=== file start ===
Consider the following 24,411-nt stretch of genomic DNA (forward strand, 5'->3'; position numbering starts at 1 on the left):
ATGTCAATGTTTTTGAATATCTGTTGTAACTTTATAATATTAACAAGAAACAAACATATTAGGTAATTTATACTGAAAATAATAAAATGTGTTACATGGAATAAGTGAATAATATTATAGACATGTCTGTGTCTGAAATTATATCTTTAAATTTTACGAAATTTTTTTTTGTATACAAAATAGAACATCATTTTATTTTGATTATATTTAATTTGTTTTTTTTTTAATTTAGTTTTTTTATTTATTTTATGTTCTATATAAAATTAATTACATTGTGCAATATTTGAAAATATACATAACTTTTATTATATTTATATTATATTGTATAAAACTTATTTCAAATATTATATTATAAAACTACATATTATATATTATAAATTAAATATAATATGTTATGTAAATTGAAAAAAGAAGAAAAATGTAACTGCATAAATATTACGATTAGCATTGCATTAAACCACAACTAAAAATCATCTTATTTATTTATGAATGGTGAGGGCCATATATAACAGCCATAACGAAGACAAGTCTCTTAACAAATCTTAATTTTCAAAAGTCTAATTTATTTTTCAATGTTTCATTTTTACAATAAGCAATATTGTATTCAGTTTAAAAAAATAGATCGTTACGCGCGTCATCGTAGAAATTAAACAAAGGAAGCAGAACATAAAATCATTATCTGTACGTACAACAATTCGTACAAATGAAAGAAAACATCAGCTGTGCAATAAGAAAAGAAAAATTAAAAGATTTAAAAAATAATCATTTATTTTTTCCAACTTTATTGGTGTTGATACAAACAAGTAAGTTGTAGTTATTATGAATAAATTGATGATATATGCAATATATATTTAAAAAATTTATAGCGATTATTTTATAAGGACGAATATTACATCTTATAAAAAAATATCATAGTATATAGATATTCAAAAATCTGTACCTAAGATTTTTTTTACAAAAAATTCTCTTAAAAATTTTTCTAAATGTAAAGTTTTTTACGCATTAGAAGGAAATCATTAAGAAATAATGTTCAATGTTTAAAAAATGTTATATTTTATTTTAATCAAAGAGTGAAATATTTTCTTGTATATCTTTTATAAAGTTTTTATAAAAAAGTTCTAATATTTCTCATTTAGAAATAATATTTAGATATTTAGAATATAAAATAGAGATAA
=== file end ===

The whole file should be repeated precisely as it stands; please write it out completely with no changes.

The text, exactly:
Consider the following 24,411-nt stretch of genomic DNA (forward strand, 5'->3'; position numbering starts at 1 on the left):
ATGTCAATGTTTTTGAATATCTGTTGTAACTTTATAATATTAACAAGAAACAAACATATTAGGTAATTTATACTGAAAATAATAAAATGTGTTACATGGAATAAGTGAATAATATTATAGACATGTCTGTGTCTGAAATTATATCTTTAAATTTTACGAAATTTTTTTTTGTATACAAAATAGAACATCATTTTATTTTGATTATATTTAATTTGTTTTTTTTTTAATTTAGTTTTTTTATTTATTTTATGTTCTATATAAAATTAATTACATTGTGCAATATTTGAAAATATACATAACTTTTATTATATTTATATTATATTGTATAAAACTTATTTCAAATATTATATTATAAAACTACATATTATATATTATAAATTAAATATAATATGTTATGTAAATTGAAAAAAGAAGAAAAATGTAACTGCATAAATATTACGATTAGCATTGCATTAAACCACAACTAAAAATCATCTTATTTATTTATGAATGGTGAGGGCCATATATAACAGCCATAACGAAGACAAGTCTCTTAACAAATCTTAATTTTCAAAAGTCTAATTTATTTTTCAATGTTTCATTTTTACAATAAGCAATATTGTATTCAGTTTAAAAAAATAGATCGTTACGCGCGTCATCGTAGAAATTAAACAAAGGAAGCAGAACATAAAATCATTATCTGTACGTACAACAATTCGTACAAATGAAAGAAAACATCAGCTGTGCAATAAGAAAAGAAAAATTAAAAGATTTAAAAAATAATCATTTATTTTTTCCAACTTTATTGGTGTTGATACAAACAAGTAAGTTGTAGTTATTATGAATAAATTGATGATATATGCAATATATATTTAAAAAATTTATAGCGATTATTTTATAAGGACGAATATTACATCTTATAAAAAAATATCATAGTATATAGATATTCAAAAATCTGTACCTAAGATTTTTTTTACAAAAAATTCTCTTAAAAATTTTTCTAAATGTAAAGTTTTTTACGCATTAGAAGGAAATCATTAAGAAATAATGTTCAATGTTTAAAAAATGTTATATTTTATTTTAATCAAAGAGTGAAATATTTTCTTGTATATCTTTTATAAAGTTTTTATAAAAAAGTTCTAATATTTCTCATTTAGAAATAATATTTAGATATTTAGAATATAAAATAGAGATAA